Logan Morrison’s Powerful Bat

There was nothing remarkable about Logan Morrison when he broke into the league with the Marlins, besides his hilarious and daring Twitter account. He hit for a strong 129 wRC+ his rookie year, although it dropped down to 116 in his sophomore season, resulting in a short demotion (and a following Twitter rant about the organization). LoMo spent the next two seasons below a 100 wRC+ before being shipped off to Seattle.

Although he hit 23 homers in his second season, his contact dropped so much that he took a more conservative approach in the following seasons, never reaching the 20 home run plateau again (even with isolated slugging numbers around 160). The lack of home runs was not always because of poor play. Injuries, platoons and competing for playing time took its toll over the years.

In 2017, in his second season with the Rays, something seemed to have clicked with the 29-year-old. Launching 38 bombs over the campaign, and still somehow missing the home run derby, he hit for power consistently enough for a .270 isolated slugging winding up tied for tenth in the league. Few hitters were as powerful and dangerous as LoMo last year, but what exactly happened to take him to this new level?

First, we saw a new approach since he came to St. Petersburg, where he swung more freely at everything. Since joining the Rays he has struck out on in 23.6% of his plate appearances, a huge increase from the 16.3% he averaged for the three years prior to the move. 2016 didn’t bring much success; he was a league average 100 wRC+ hitter, but in 2017 we saw a different batted ball profile to help him. His career batted ball splits are pretty average, low 40s grounders and mid to high 30s fly balls. But last season he raised his fly ball percentage up to 46.2, a huge jump from last year’s 34.7%. And thanks to his newfound power, he was earning more respect as well – his walk rate climbing up from 9.3% to 13.5%.

Swinging more freely and trying to put the ball in the air is a risky approach, with great payoff when it does workout. Morrison didn’t manage to change much about his pull to opposite field profile, in fact pulling slightly less batted balls in 2017 than in 2016. But something significant is his hard contact percentage, which is on a steady three year climb. In 2015 he hit 30.6% of batted balls that fell in this definition, and then up to 34.2%, and finally then 37.4%. It’s still possible to see that climb even higher, although it does put him in good company right where he is (the two batters right above him are Freddie Freeman and Edwin Encarnacion). Swinging harder generally leads to more strikeouts, and it’s not always as obvious that big power follows. His good bat control despite the more reckless approach is showing that he has the profile to sustain big power years.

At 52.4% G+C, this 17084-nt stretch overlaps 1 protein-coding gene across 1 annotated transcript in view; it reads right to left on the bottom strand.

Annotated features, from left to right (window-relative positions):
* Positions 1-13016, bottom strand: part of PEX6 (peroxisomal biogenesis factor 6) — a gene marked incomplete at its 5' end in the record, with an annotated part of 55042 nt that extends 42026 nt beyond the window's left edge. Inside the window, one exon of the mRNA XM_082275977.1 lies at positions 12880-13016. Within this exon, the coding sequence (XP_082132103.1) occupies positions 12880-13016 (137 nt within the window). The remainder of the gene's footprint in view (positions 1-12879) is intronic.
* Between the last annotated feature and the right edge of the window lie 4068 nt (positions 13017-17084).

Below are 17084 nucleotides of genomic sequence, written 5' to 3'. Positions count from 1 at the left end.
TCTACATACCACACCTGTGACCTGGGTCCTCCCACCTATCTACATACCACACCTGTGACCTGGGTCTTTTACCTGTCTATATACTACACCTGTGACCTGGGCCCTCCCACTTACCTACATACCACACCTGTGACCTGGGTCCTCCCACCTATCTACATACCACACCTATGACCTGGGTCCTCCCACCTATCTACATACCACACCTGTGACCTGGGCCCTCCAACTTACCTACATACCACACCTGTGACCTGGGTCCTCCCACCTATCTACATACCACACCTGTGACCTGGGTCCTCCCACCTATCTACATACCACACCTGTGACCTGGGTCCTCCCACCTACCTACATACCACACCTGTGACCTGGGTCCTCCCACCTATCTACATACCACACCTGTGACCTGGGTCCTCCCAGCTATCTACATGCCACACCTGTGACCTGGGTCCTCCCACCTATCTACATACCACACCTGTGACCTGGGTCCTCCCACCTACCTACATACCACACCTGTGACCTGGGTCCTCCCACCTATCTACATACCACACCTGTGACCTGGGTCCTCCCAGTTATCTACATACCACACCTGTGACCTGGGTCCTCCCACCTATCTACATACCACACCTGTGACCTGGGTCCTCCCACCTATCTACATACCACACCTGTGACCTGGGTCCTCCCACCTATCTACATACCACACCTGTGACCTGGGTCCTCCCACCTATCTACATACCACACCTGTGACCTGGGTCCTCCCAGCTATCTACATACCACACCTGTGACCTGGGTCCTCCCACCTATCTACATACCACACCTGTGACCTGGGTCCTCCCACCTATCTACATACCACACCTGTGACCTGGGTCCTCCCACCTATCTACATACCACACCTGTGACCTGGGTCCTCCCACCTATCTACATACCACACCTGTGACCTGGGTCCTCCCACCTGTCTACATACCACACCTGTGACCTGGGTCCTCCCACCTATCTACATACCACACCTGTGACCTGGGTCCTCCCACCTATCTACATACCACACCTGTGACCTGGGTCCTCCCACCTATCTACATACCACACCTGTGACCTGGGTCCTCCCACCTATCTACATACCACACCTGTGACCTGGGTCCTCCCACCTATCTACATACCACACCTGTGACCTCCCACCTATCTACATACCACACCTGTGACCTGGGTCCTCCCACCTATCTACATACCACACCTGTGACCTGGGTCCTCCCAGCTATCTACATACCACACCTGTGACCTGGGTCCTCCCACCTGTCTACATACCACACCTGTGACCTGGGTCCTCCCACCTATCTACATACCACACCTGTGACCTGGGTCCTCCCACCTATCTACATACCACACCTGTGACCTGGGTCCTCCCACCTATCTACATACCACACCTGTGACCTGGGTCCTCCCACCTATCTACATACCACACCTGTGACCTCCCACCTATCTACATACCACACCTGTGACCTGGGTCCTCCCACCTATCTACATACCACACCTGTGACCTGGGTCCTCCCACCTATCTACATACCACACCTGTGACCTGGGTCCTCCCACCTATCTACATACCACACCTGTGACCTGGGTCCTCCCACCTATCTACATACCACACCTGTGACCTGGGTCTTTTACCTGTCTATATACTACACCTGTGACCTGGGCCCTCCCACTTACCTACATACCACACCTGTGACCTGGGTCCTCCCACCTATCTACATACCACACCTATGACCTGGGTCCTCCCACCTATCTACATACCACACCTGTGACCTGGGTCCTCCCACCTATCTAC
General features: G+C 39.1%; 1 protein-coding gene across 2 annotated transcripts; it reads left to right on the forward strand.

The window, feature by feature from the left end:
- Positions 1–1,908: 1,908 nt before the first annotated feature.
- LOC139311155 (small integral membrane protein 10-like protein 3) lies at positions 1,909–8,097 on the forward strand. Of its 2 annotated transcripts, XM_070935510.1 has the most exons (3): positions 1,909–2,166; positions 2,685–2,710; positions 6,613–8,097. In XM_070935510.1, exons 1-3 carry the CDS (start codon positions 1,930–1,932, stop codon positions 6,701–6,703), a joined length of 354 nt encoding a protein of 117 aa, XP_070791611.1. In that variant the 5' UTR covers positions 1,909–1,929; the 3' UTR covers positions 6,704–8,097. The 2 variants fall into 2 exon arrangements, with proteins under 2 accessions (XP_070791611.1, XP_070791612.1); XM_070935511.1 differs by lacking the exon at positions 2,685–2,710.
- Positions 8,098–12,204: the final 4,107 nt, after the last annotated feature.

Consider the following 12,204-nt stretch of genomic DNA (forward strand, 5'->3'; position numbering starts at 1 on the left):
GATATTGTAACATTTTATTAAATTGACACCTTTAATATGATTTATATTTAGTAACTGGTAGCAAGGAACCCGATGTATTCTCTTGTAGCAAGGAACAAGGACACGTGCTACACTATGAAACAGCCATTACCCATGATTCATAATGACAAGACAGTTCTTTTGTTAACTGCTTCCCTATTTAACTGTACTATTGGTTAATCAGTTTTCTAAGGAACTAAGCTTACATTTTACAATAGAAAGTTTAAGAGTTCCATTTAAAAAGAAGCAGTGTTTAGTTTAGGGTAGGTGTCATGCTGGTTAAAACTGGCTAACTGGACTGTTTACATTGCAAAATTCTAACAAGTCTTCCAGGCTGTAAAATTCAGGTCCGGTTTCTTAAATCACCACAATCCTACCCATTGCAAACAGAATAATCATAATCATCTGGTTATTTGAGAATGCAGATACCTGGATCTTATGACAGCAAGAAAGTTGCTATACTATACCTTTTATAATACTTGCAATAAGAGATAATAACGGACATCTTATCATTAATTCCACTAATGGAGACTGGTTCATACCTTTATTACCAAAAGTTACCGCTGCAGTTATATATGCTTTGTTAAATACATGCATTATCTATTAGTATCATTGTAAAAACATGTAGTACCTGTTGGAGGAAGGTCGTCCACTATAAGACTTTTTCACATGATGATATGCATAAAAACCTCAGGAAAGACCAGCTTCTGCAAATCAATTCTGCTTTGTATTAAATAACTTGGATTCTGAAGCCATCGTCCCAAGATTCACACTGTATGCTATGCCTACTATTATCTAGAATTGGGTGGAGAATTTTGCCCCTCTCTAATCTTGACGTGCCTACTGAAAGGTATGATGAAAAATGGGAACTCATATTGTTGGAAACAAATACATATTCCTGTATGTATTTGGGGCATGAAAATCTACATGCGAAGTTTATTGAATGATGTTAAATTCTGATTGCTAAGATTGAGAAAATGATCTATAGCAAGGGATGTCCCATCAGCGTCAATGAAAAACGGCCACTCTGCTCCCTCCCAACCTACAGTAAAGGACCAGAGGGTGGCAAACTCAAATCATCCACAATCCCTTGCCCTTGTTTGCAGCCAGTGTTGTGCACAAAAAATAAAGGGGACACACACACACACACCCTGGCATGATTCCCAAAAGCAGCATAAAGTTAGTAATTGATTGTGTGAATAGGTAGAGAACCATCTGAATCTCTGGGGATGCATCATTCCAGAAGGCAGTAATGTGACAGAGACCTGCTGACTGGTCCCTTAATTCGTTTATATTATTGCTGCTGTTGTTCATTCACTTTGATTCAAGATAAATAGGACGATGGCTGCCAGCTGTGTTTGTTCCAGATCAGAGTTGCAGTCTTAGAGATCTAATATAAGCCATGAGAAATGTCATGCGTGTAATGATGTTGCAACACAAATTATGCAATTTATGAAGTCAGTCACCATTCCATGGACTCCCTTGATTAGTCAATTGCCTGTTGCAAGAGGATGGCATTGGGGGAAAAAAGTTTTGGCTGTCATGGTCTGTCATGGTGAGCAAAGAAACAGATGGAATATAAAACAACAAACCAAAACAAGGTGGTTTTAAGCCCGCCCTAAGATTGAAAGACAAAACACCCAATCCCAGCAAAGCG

An interesting piece of info on Morrison is how little success he has on the four seamer, despite having massive success against the sinker. LoMo was worth 6.8 runs below average on the heater last year, continuing a three-year consecutive negative value streak. Yet on the sinker he was a career high 13.2 runs above average, and over his career is 32.0 runs above average on the pitch. Power hitters almost unanimously demolish four-seamers, and have varying degrees of success against sinkers, but Morrison seems to have it backwards in a sense. It shouldn’t be too hard for someone with his mechanics and control to start learning how to have success against the pitch with the best contact rates against, which will be an attractive option for teams looking to sign the free agent.

Despite a free swinging approach, Morrison’s strikeout numbers really aren’t that bad. Yes they’re above average, but it’s not unreasonable for power hitters these days to be whiffing 30% of the time. It’s a small tidbit and perhaps not one to take with too much weight, but Morrison’s ability to not give pitchers free outs despite swinging harder is a rare and valuable one. It would follow that his power is more sustainable than just a one year spurt, and LoMo as a slugger might be the new reality.

Logan Morrison has clearly found his stride, although the jury is still out on how legit it is since it’s only been one season. As a free agent currently, LoMo is banking on this last season making him bank, and teams are understandably wary of buying high on a breakout season that seems tough to replicate. But Morrison has made the proper adjustments, has a supreme command of the strike zone, and controls his bat exceptionally well throughout his swing. While some people are scared off of a drop-off year, be excited because the talent he’s showing is real, so get ready for more LoMo dingers in 2018.


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James Krueger

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James lives in Tampa, Florida and is often one of the 10,000 people you can see at Rays' home games. He's a huge fan of prospects, loves analyzing swing mechanics, and will eat a "Top 100" list for breakfast. Dynasty leagues are his forte, especially rebuilding teams; building a farm system is the best part.